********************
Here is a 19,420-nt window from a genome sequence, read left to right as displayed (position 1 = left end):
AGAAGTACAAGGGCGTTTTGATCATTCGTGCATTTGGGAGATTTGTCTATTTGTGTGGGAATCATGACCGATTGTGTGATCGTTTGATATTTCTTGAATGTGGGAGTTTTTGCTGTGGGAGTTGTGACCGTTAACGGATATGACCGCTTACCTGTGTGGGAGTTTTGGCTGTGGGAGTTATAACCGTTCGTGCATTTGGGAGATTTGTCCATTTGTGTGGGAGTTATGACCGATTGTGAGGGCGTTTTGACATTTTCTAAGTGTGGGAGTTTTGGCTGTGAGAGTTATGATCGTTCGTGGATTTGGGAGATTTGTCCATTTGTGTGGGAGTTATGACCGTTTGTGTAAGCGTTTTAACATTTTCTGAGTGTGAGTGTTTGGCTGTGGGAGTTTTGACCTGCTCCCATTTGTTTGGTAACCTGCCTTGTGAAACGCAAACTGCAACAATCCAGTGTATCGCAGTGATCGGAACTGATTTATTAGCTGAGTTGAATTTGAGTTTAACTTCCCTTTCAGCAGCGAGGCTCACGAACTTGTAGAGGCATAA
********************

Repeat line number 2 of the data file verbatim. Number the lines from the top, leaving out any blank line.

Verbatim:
AGAAGTACAAGGGCGTTTTGATCATTCGTGCATTTGGGAGATTTGTCTATTTGTGTGGGAATCATGACCGATTGTGTGATCGTTTGATATTTCTTGAATGTGGGAGTTTTTGCTGTGGGAGTTGTGACCGTTAACGGATATGACCGCTTACCTGTGTGGGAGTTTTGGCTGTGGGAGTTATAACCGTTCGTGCATTTGGGAGATTTGTCCATTTGTGTGGGAGTTATGACCGATTGTGAGGGCGTTTTGACATTTTCTAAGTGTGGGAGTTTTGGCTGTGAGAGTTATGATCGTTCGTGGATTTGGGAGATTTGTCCATTTGTGTGGGAGTTATGACCGTTTGTGTAAGCGTTTTAACATTTTCTGAGTGTGAGTGTTTGGCTGTGGGAGTTTTGACCTGCTCCCATTTGTTTGGTAACCTGCCTTGTGAAACGCAAACTGCAACAATCCAGTGTATCGCAGTGATCGGAACTGATTTATTAGCTGAGTTGAATTTGAGTTTAACTTCCCTTTCAGCAGCGAGGCTCACGAACTTGTAGAGGCATAA